Remark. Contained within the above is a proof of a "maximal ergodic theorem" that does not rely on $g$ being bounded but only on $g$ being $\mu$-integrable; in other words, the above proof goes through without modification for any $f \in L^1(\mu)$ for which it is known that $\overline{f}$ is finite. But I see no trivial way of showing that $\overline{f}$ is finite except when $f$ is bounded.

  • $\begingroup$ I'm guessing you don't consider the use of the maximal ergodic theorem to be elementary. One formulation of the maximal ergodic theorem is that the subset of $L^1$ consisting of those functions for which $P_nf$ converges pointwise is closed. $\endgroup$ Oct 21, 2021 at 23:01
  • $\begingroup$ @AnthonyQuas Is this maximal ergodic theorem specifically for $P_n$ being the $n$-th Birkhoff average under a measure-preserving transformation, or is it for any sequence of Markov operators fulfilling the conditions I described? $\endgroup$ Oct 21, 2021 at 23:09
  • $\begingroup$ @AnthonyQuas Even in the former case, although that technically wouldn't fulfil what I've asked, I'm still very interested, as the very short proof that I have in mind for bounded observables already basically consists of proving a suitable version of the maximal ergodic theorem (from which the result then follows immediately by making a simple choice of function to which to apply that maximal ergodic theorem) $\endgroup$ Oct 21, 2021 at 23:20
  • $\begingroup$ Have you looked at the paper of Katznelson and Weiss "A Simple Proof of Some Ergodic Theoems" (Israel J. Math.) 42 (1982), 291-296? Roughly speaking, it involves replacing an $L^1$-function $f$ with $\min(f,M)$ for a positive constant $M$, which amounts to replacing $f$ with a certain bounded $L^1$-function. $\endgroup$
    – KConrad
    Oct 21, 2021 at 23:41
  • $\begingroup$ @KConrad Yes - I can take a closer look, but even that proof seemed significantly more involved than the proof I currently have for the case of bounded observables. $\endgroup$ Oct 22, 2021 at 0:29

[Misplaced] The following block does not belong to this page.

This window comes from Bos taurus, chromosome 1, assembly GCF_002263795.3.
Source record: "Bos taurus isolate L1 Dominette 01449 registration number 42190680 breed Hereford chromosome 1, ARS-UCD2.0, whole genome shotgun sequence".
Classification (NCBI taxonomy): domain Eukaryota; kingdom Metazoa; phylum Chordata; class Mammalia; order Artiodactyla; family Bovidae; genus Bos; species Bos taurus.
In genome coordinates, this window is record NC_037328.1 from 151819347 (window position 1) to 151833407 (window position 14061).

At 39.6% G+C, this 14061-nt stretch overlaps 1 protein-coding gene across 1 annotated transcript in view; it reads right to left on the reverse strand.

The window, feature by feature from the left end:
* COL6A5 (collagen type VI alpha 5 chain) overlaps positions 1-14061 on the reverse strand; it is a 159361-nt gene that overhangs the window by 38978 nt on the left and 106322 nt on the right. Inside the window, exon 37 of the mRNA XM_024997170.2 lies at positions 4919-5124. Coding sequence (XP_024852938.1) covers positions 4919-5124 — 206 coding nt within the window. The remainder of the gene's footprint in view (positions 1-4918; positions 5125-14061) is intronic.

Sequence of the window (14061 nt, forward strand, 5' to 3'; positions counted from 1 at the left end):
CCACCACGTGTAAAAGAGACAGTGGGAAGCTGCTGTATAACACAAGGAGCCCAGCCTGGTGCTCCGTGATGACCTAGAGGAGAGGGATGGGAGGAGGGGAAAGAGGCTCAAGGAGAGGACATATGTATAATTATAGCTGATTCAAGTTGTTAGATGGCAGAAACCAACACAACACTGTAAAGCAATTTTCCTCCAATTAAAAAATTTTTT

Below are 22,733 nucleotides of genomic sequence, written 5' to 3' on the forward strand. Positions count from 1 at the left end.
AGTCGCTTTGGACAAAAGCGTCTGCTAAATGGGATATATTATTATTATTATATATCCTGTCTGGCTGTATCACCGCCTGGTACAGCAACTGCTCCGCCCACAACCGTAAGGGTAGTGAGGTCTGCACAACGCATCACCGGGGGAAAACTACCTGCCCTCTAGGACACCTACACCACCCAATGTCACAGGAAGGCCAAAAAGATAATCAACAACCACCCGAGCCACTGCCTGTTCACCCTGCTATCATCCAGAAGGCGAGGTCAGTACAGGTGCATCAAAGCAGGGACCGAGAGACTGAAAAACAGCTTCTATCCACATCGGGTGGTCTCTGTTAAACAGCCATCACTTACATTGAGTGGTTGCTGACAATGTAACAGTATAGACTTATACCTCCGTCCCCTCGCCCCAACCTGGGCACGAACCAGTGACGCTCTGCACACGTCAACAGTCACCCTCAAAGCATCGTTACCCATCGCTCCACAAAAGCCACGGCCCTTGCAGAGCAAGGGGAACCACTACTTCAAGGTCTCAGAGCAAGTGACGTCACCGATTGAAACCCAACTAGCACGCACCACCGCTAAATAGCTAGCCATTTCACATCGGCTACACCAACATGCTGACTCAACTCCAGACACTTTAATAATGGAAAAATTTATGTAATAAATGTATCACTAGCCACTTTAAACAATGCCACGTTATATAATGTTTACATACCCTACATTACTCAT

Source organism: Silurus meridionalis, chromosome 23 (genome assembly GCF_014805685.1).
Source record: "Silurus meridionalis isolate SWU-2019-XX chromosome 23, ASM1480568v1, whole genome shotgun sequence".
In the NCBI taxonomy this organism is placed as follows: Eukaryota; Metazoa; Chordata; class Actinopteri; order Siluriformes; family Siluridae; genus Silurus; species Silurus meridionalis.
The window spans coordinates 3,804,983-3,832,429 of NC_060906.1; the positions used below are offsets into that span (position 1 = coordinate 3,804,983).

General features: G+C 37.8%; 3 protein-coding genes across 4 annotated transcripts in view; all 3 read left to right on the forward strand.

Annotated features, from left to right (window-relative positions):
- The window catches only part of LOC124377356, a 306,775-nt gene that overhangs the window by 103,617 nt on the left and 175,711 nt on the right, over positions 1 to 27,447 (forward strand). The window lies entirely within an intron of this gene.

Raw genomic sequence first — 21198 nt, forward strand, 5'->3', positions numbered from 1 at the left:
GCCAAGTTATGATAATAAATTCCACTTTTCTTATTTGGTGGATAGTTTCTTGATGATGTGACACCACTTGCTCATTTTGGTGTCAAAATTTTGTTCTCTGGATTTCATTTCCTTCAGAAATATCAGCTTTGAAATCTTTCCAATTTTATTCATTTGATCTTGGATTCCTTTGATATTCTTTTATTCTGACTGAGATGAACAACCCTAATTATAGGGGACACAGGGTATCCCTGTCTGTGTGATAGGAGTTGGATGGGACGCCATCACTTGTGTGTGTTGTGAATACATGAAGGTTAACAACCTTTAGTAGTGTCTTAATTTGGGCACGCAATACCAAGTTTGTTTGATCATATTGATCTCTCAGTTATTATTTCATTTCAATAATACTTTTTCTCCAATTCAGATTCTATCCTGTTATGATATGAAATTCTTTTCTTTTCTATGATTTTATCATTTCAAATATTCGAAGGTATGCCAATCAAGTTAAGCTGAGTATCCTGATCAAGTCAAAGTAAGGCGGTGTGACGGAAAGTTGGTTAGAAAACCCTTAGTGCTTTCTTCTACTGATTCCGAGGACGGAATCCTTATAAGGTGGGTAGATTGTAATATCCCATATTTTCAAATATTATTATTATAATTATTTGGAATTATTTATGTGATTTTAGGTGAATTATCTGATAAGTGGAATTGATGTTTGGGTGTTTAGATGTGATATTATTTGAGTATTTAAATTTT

2 Answers 2


There is a simple reduction of the Birkhoff ergodic Theorem for $L^1$ functions to the bounded case using Kakutani-Rokhlin towers, that I learned from H. Furstenberg and B. Weiss decades ago. We use the notation of the post, and assume that $T$ is ergodic. Given $f \in L^1(X)$ we may assume it is nonnegative, and then (by subtracting the fractional part and adding 1) that it takes values in the positive integers. Consider the subset $$Y=\{(x,k): 1 \le k \le f(x) \}$$ of $X \times {\mathbb N}$, endowed with the product $\sigma$-algebra, the probability measure $\nu$ determined by $$\nu(A \times{k})=\frac{\mu(A)}{\int_X f \, d\mu}$$ for measurable sets $A \subset X$ where $\min_A f \ge k$, and the transformation $S$ defined by $S(x,k)=(x,k+1)$ if $k<f(x)$ and $S(x,k)=(T(x),1)$ if $k=f(x)$.

Then $S$ is ergodic on $(Y,\nu)$, since if a measurable set $E \subset Y$ is invariant under $S$, then $E_1:=\{x \in X \,: (x,1) \in E\}$ is invariant under $T$.

Claim: The ergodic theorem in $(Y,\nu,S)$ for the indicator function $$h(x,k):={\mathbf 1}_{\{k=1\}}$$ (along the sequence of return times to the base $\{k=1\}$ of the tower) implies the ergodic theorem for $f$ in $(X,\mu,T)$.

Proof: consider the Birkhoff sums $$R_n(x):=\sum_{j=0}^{n-1}f(T^jx) \,.$$ For each $x \in X$, we have $$\{\ell \ge 0 : h(S^\ell(x,1))=1 \}= \{R_j(x) \; : \: j \ge 0\} \,$$ whence we conclude that for $\mu$-almost every $x \in X$, $$\lim_{n \to \infty} \frac{n}{R_n(x)}= \lim_{n \to \infty} \frac{ \sum_{\ell=0}^{R_n(x)-1}h(S^\ell(x,a)) }{R_n(x)} =\int_Y h \, d\nu =\frac{\mu(X)}{\int_X f \, d\mu} =\frac{1}{\int_X f \, d\mu}\,.$$


This is just fleshing out my earlier comment. Here's the proof that if the maximal ergodic theorem holds, then the set of $L^1$ functions for which almost everywhere convergence holds is closed.

Let $S=\{f\in L^1\colon P_nf(x)\text{ converges $\mu$-a.e.}\}$. Define $Mf(x)=\sup_n |P_nf(x)|$ and assume that a maximal inequality holds in the form $\mu(\{x\colon Mf(x)\ge 1\})\le C\|f\|_1$ (this can be deduced from other forms of the maximal ergodic theorem). Then we claim that $S$ is closed. To see this, let $f\in\bar S$, fix $\epsilon>0$ and let $B=\{x\colon\limsup P_nf(x)-\liminf P_nf(x)>\epsilon\}$. Now let $g\in S$ satisfy $\|f-g\|_1<\epsilon^2/2$, so that for $\mu$-a.e. $x$, $P_ng(x)$ is convergent. Now $$\limsup P_nf(x)=\limsup (P_n(f-g)(x)+P_ng(x))=\lim P_ng(x)+\limsup P_n(f-g)(x). $$ Similarly for the $\liminf$, so that $$ \limsup P_nf(x)-\liminf P_nf(x)=\limsup P_n(f-g)(x)-\liminf P_n(f-g)(x)\le 2M(f-g)(x). $$ By the maximal inequality, we see that $\mu(\{x\colon \limsup P_nf(x)-\liminf P_nf(x)>\epsilon\})<\epsilon.$ Since $\epsilon$ is arbitrary, we see $P_nf$ converges pointwise almost surely.

  • $\begingroup$ Thank you, this is very nice! By slightly adapting this, I think I can now get a full proof of Birkhoff's ergodic theorem that only requires adding about two to four lines to the proof I gave in the question for the bounded case. $\endgroup$ Oct 23, 2021 at 23:29

Your Answer

By clicking “Post Your Answer”, you agree to our terms of service and acknowledge you have read our privacy policy.

Not the answer you're looking for? Browse other questions tagged or ask your own question.